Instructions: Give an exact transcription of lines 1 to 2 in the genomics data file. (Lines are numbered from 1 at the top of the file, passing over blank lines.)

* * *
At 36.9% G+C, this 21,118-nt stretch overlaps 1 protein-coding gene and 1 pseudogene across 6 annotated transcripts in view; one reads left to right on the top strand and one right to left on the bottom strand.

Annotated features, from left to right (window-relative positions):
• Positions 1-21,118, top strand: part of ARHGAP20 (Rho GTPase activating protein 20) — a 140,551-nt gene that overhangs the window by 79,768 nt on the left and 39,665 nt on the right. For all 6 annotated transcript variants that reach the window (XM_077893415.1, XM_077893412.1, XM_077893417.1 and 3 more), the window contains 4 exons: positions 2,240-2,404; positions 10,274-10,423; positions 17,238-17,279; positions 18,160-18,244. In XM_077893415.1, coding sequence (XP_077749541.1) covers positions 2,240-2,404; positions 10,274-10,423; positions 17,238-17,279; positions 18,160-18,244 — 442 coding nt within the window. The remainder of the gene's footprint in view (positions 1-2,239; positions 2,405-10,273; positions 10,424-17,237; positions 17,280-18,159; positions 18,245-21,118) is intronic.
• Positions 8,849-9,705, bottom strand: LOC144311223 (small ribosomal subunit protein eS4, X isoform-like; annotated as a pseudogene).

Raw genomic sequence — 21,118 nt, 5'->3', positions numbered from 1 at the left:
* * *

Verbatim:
At 36.9% G+C, this 21,118-nt stretch overlaps 1 protein-coding gene and 1 pseudogene across 6 annotated transcripts in view; one reads left to right on the top strand and one right to left on the bottom strand.

Annotated features, from left to right (window-relative positions):